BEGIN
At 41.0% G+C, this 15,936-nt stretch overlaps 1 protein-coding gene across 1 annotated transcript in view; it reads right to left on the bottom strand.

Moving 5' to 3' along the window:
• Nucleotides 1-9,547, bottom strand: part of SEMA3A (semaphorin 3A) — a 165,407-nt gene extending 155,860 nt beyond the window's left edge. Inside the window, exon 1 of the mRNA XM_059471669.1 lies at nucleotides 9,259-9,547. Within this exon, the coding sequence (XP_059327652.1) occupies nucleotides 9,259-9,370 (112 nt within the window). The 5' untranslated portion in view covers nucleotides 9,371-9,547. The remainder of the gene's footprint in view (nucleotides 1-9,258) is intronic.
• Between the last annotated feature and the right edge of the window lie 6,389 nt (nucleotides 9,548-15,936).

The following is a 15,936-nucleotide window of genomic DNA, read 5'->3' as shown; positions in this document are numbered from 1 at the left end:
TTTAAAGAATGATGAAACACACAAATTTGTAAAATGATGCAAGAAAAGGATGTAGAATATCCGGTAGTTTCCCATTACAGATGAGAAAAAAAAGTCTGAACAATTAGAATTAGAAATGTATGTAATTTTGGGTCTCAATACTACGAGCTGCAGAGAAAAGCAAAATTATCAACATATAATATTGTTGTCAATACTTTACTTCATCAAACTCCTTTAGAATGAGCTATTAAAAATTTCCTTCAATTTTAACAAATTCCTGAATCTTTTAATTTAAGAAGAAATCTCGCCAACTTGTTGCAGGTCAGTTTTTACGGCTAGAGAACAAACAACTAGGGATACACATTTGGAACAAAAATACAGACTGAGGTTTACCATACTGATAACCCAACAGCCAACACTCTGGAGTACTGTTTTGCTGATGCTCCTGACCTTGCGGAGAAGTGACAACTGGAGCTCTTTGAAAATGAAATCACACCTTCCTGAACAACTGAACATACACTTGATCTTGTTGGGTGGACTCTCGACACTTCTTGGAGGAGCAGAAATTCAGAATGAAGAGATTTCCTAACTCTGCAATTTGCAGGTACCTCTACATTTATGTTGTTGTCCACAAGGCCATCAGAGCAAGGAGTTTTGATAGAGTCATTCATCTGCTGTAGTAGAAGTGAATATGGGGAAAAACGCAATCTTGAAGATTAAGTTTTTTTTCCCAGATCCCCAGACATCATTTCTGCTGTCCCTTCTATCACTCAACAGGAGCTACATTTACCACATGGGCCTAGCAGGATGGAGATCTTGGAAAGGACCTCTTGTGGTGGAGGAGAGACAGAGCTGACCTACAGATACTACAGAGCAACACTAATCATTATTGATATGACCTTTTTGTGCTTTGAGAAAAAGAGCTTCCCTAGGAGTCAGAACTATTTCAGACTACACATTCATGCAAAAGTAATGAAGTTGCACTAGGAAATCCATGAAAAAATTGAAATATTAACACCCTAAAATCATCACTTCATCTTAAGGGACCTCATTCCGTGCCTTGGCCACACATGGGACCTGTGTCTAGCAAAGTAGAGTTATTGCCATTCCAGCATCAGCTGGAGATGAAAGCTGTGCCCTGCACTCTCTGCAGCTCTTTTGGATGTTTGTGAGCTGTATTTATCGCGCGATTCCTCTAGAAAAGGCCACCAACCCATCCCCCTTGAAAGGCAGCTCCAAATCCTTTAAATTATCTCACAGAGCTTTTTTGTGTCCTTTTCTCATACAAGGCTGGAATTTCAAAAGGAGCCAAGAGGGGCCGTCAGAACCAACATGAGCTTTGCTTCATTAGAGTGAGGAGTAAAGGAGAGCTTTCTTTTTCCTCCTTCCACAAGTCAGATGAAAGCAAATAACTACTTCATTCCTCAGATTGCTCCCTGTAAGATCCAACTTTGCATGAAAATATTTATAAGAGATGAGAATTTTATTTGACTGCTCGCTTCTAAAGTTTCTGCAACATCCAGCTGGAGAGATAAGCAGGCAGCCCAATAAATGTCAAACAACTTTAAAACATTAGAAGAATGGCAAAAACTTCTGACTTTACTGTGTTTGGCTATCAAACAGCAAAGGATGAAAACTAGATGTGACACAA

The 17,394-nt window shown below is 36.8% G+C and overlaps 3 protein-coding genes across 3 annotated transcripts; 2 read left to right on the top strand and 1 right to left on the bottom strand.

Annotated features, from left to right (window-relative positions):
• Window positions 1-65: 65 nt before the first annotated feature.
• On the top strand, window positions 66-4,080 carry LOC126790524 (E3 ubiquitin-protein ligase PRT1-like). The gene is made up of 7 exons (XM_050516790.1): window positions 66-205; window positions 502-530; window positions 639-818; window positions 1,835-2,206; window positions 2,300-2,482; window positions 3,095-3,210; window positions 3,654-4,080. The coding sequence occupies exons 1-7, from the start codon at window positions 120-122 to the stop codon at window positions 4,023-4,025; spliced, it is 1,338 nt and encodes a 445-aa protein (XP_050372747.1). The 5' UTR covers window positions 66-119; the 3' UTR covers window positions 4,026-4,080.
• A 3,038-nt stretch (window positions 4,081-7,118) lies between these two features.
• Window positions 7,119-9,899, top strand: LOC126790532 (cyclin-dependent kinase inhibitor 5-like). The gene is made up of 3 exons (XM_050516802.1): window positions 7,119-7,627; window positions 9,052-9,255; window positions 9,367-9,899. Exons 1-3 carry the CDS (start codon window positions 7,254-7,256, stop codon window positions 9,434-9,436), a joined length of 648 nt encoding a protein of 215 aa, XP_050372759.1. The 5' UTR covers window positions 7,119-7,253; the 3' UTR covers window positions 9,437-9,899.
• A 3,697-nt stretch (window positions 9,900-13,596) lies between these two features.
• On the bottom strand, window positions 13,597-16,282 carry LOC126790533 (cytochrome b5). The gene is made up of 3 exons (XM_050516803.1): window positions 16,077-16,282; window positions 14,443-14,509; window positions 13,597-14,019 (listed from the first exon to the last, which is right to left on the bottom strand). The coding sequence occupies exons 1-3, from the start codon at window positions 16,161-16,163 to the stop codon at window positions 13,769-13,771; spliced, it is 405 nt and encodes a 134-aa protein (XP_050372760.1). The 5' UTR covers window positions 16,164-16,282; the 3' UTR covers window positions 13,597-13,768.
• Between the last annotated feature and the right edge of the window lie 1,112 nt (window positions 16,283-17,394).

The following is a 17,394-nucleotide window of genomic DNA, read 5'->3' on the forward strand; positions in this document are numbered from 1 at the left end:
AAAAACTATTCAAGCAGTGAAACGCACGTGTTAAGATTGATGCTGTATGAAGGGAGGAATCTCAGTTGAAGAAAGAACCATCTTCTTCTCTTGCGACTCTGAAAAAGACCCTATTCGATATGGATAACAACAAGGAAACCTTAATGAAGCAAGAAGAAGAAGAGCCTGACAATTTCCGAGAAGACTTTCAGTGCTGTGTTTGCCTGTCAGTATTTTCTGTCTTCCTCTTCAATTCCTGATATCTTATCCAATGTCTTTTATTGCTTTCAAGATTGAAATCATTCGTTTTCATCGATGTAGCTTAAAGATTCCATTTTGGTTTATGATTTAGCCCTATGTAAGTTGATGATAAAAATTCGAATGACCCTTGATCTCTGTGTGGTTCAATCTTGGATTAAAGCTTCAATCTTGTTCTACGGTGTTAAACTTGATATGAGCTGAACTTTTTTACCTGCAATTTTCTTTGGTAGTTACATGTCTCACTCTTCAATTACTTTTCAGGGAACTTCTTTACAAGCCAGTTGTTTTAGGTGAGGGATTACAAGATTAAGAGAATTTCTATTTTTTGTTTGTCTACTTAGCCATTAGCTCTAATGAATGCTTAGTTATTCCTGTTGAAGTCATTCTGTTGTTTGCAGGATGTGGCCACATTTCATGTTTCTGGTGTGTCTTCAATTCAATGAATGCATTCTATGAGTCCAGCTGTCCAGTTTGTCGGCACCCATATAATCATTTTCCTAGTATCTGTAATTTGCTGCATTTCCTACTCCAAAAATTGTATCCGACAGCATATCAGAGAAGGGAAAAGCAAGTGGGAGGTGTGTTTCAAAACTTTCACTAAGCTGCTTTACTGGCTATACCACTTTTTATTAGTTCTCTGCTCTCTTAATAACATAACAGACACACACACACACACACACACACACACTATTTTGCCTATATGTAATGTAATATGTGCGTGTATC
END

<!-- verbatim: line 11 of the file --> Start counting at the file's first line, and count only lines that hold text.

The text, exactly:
• A 3,038-nt stretch (window positions 4,081-7,118) lies between these two features.